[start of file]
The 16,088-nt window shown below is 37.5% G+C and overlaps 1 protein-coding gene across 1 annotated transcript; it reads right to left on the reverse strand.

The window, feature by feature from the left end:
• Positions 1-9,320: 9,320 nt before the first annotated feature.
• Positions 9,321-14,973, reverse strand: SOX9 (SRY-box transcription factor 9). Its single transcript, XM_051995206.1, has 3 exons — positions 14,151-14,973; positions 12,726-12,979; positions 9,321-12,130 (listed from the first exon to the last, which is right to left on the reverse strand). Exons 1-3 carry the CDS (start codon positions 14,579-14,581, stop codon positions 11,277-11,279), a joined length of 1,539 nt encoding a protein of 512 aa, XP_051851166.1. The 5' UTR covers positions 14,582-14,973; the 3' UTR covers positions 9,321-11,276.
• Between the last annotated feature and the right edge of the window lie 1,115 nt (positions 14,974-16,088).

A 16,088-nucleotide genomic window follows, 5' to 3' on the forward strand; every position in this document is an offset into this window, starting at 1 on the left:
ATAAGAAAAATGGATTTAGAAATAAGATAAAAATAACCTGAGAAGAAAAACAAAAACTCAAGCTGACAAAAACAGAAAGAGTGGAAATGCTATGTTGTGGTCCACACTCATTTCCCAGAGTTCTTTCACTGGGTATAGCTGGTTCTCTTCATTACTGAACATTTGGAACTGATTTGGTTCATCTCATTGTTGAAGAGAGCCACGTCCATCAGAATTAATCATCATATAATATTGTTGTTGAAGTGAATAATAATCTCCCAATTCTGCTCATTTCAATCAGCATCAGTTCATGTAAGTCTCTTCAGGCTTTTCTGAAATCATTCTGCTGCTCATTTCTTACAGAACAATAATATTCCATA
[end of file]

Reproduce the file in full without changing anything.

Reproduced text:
The 16,088-nt window shown below is 37.5% G+C and overlaps 1 protein-coding gene across 1 annotated transcript; it reads right to left on the reverse strand.

The window, feature by feature from the left end:
• Positions 1-9,320: 9,320 nt before the first annotated feature.
• Positions 9,321-14,973, reverse strand: SOX9 (SRY-box transcription factor 9). Its single transcript, XM_051995206.1, has 3 exons — positions 14,151-14,973; positions 12,726-12,979; positions 9,321-12,130 (listed from the first exon to the last, which is right to left on the reverse strand). Exons 1-3 carry the CDS (start codon positions 14,579-14,581, stop codon positions 11,277-11,279), a joined length of 1,539 nt encoding a protein of 512 aa, XP_051851166.1. The 5' UTR covers positions 14,582-14,973; the 3' UTR covers positions 9,321-11,276.
• Between the last annotated feature and the right edge of the window lie 1,115 nt (positions 14,974-16,088).

A 16,088-nucleotide genomic window follows, 5' to 3' on the forward strand; every position in this document is an offset into this window, starting at 1 on the left:
ATAAGAAAAATGGATTTAGAAATAAGATAAAAATAACCTGAGAAGAAAAACAAAAACTCAAGCTGACAAAAACAGAAAGAGTGGAAATGCTATGTTGTGGTCCACACTCATTTCCCAGAGTTCTTTCACTGGGTATAGCTGGTTCTCTTCATTACTGAACATTTGGAACTGATTTGGTTCATCTCATTGTTGAAGAGAGCCACGTCCATCAGAATTAATCATCATATAATATTGTTGTTGAAGTGAATAATAATCTCCCAATTCTGCTCATTTCAATCAGCATCAGTTCATGTAAGTCTCTTCAGGCTTTTCTGAAATCATTCTGCTGCTCATTTCTTACAGAACAATAATATTCCATA